If the Internet was considered “the great equalizer,” the early days of social media adoption — the form of user-generated and publicly shared content — was considered the next phase of the level playing field. Social media took the brand message out of the exclusive control of the brand and enabled the everyday user to sculpt and shape the public’s perception of that brand nearly as equally (if not more so for brands that weren’t paying attention at the time).
Then came social networks. Suddenly, people could not only share content publicly, but they could find, connect, and share content with more people more easily. Early platforms like MySpace and Friendster yielded ground to today’s behemoths like Facebook, Twitter, Instagram, LinkedIn, and Snapchat. As more and more people began connecting through these platforms, posting their own content, and messaging or texting one another through mobile applications, social networks became synonymous with “social media.” But something else began to happen, too. Something not terribly social and, in some respects, far more sinister.
First, in a fairly benign way, “social media” became a popularity contest. People started judging others and making judgements about themselves based on the number of friends/followers/connections they had. Then, social media became an easy way for people to become victimized, stalked, or bullied. Next came fraudsters and fake news. At first, fake news existed primarily to attract unwitting users to click on a link – often a sensationalized headline – so that the person publishing that link would get paid for driving traffic to a fraudulent website. Sometimes, too, fake news (or fake accounts) have been used to disparage a brand. Fake news has more lately come into prominence in relation to politics, but instead of strictly being about making money, it has also been used to sway public opinion.
All of these problems should concern leaders because their organizations and their teams can singularly or collectively suffer from any number of these issues which can be bad for business, bad for morale, and just bad precedents to deal with. Now, too, leaders have to deal with an impending wave of another form of social dysfunction affecting the workplace: the inability to communicate “beyond the device.”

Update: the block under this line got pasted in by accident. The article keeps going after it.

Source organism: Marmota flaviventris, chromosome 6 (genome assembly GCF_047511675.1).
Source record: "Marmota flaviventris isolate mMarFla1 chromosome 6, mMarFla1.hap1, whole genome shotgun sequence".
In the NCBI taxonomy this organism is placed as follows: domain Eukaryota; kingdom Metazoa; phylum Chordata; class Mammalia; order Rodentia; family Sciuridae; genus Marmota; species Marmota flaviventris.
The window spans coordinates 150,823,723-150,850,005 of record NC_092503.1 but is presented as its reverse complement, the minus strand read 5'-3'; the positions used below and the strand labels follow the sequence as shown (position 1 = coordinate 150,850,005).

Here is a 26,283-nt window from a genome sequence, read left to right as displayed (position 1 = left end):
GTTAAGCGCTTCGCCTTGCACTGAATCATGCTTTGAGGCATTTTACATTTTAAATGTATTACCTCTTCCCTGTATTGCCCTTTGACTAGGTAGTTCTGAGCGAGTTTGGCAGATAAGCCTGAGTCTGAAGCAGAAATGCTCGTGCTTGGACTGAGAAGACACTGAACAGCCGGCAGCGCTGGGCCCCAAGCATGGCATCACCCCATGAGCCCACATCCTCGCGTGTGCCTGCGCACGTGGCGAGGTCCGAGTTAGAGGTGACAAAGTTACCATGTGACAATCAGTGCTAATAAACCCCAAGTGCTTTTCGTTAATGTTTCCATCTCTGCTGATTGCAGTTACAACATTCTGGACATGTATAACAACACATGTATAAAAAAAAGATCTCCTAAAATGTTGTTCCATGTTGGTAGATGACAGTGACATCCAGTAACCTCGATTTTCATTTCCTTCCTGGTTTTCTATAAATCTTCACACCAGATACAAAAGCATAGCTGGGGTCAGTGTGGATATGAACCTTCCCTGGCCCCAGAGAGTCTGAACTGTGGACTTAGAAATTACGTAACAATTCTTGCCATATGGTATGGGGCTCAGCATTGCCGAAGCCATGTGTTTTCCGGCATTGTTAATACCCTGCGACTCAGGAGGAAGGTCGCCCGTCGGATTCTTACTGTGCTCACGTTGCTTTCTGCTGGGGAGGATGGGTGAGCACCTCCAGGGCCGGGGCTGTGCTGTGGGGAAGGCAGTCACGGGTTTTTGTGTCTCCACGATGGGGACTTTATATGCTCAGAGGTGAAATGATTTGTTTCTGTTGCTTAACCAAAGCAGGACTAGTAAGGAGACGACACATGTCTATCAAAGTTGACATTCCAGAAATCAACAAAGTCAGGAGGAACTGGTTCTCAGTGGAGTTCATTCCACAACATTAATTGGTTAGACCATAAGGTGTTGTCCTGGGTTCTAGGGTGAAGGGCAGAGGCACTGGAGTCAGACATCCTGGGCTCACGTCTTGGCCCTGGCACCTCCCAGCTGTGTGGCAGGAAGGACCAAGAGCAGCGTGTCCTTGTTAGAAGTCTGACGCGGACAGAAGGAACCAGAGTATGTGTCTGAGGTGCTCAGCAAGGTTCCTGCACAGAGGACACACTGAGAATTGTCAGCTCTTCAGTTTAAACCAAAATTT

What I’m referring to, in the parlance of HR talent acquisition managers, is the growing lack of proper interpersonal relationship skills. Granted, today’s problem – the breakdown in the ability to communicate through non-electronic channels – cannot be solely attributed to social media. It probably started with the widespread adoption of email, and the problems wrought by poor email practices have been well-documented. Messaging and social networking platforms, however, have taken this problem to a whole new level.
We expect “adults” (people over 30?) to know better. They grew up in an age before email, smart phones, and social media, after all. Yet these electronic forms of communications so readily allow us to avoid confrontation that they’re often used inappropriately, for example, when a phone call or face-to-face conversation would help clarify and expedite a process ten-fold.
Mere conflict avoidance isn’t the only problem either. Electronic communication enables passive-aggressive behavior, reduces self-censorship, facilitates poor grammar and writing skills, and disables tone, intonation, and other non-verbal cues that help us understand one another. Unless we create leaders with higher powers of mental telepathy and persuasion, we will be evermore incapacitated at the chances of evoking change in an era with dulled and diminished communications.
Now take this current challenge and multiply it. Today’s teenagers and young adults have grown up with all of these electronic channels and devices. These students go to college and come out looking for jobs at your organizations, organizations that don’t conduct all their communications the way the students have for the majority of their lives. Who’s responsible for training these new hires in these “beyond the device” skills? How much time will it take for the new hire to master these skills effectively? What is the impact on the leader asked to manage these in-development members?
Anticipating these same problems, courses and programs have begun cropping up to address the problem before young adults even hit the workplace, programs like The Adulting School, launched “to teach millennials how to be functioning grown-ups by showing up on time and paying their credit-card bills,” writes New York magazine. Even stalwart Dale Carnegie Training has gotten in on the act with its newly launched Generation.Next program (“Many young people lack the social relationship skills needed to interact with adults in the business world. Generation.Next can help teens develop communication skills beyond their device, and start engaging with others in a meaningful way.”) Are these programs signs of the times or just misguided aberrations?
What are you seeing in today’s workplace when it comes to communication skills? Is there a need for programs like this, and do they even have to be limited to just younger adults? How often do electronic communications and weakened interpersonal interactions affect your workforce? Better still, what are you doing to remedy the problem? I would love to hear your suggestions and solutions.